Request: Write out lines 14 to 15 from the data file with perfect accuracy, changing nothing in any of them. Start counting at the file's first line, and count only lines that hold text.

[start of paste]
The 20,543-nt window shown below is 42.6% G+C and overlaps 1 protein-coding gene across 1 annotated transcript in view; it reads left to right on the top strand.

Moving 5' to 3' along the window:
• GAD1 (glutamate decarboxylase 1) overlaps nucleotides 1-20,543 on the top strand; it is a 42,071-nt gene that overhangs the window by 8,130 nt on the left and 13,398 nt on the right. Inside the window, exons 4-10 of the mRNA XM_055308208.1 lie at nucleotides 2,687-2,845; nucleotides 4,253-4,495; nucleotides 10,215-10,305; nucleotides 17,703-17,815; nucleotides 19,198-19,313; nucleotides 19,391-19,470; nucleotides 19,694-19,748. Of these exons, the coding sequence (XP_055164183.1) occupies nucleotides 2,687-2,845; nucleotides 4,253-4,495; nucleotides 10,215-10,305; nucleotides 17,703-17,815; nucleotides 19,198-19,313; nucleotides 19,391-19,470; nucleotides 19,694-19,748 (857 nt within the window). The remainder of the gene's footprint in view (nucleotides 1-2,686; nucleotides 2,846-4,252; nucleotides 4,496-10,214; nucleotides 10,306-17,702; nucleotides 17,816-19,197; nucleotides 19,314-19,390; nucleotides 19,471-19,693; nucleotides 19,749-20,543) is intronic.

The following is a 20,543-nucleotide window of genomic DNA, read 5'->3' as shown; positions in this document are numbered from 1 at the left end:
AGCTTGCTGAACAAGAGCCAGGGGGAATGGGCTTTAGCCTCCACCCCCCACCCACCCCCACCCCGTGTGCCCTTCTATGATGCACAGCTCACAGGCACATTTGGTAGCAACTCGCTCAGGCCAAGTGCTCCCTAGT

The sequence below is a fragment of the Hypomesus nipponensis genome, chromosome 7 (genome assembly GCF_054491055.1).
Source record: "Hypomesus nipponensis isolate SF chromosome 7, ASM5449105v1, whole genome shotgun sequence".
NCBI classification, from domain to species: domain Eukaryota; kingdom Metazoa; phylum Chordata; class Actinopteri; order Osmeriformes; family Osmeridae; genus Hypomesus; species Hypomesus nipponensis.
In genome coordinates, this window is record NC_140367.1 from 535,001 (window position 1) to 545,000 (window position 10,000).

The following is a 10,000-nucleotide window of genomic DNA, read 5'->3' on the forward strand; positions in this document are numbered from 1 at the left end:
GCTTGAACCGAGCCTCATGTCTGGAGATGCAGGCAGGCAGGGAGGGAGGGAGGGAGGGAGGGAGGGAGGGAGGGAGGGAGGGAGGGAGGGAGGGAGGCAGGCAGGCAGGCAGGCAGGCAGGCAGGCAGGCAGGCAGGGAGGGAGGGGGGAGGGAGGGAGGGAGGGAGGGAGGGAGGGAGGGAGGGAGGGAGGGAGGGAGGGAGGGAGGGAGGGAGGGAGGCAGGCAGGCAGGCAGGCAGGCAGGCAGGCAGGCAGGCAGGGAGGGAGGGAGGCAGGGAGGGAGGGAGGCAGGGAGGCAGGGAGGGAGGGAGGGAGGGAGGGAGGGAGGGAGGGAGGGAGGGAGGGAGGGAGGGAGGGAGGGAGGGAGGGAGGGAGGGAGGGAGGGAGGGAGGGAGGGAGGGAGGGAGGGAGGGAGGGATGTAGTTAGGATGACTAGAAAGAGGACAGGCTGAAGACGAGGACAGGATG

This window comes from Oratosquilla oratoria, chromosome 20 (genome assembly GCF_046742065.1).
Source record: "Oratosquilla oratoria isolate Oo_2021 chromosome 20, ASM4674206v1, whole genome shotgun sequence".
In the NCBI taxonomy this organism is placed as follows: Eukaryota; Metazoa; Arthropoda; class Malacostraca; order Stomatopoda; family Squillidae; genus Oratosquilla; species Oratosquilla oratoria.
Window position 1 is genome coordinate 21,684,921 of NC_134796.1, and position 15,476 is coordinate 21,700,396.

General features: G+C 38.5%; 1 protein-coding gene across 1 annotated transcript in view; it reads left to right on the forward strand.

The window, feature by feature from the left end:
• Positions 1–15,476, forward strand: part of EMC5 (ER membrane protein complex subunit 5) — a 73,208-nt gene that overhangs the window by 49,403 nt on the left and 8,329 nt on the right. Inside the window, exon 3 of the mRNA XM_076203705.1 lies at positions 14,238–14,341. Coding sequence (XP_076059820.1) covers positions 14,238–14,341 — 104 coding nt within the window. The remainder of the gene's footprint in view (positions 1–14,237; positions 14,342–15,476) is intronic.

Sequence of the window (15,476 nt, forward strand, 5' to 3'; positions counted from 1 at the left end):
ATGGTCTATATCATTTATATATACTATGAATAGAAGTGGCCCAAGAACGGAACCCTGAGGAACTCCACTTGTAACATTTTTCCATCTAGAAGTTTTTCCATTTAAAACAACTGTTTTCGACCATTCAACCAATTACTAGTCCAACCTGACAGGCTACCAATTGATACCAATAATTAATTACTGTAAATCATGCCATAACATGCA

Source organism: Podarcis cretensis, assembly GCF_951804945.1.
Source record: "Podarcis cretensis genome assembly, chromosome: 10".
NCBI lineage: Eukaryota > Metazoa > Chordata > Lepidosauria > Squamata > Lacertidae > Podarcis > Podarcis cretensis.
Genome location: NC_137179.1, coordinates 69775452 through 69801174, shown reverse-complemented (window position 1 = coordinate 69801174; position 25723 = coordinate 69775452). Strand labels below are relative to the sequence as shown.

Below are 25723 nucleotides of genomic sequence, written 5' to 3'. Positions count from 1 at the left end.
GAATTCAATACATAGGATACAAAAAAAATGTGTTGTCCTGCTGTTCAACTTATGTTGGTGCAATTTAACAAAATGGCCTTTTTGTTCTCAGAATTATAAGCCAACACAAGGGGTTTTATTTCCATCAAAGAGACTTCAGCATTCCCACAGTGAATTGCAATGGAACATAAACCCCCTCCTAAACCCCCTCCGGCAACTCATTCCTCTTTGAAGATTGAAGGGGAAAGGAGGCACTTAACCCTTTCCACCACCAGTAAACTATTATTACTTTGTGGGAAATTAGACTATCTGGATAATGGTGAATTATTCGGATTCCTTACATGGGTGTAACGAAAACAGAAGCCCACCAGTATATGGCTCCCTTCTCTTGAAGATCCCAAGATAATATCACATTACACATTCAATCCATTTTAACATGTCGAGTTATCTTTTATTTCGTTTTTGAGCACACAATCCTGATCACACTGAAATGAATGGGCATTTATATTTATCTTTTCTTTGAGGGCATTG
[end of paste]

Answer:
In the NCBI taxonomy this organism is placed as follows: Eukaryota; Metazoa; Arthropoda; class Malacostraca; order Stomatopoda; family Squillidae; genus Oratosquilla; species Oratosquilla oratoria.
Window position 1 is genome coordinate 21,684,921 of NC_134796.1, and position 15,476 is coordinate 21,700,396.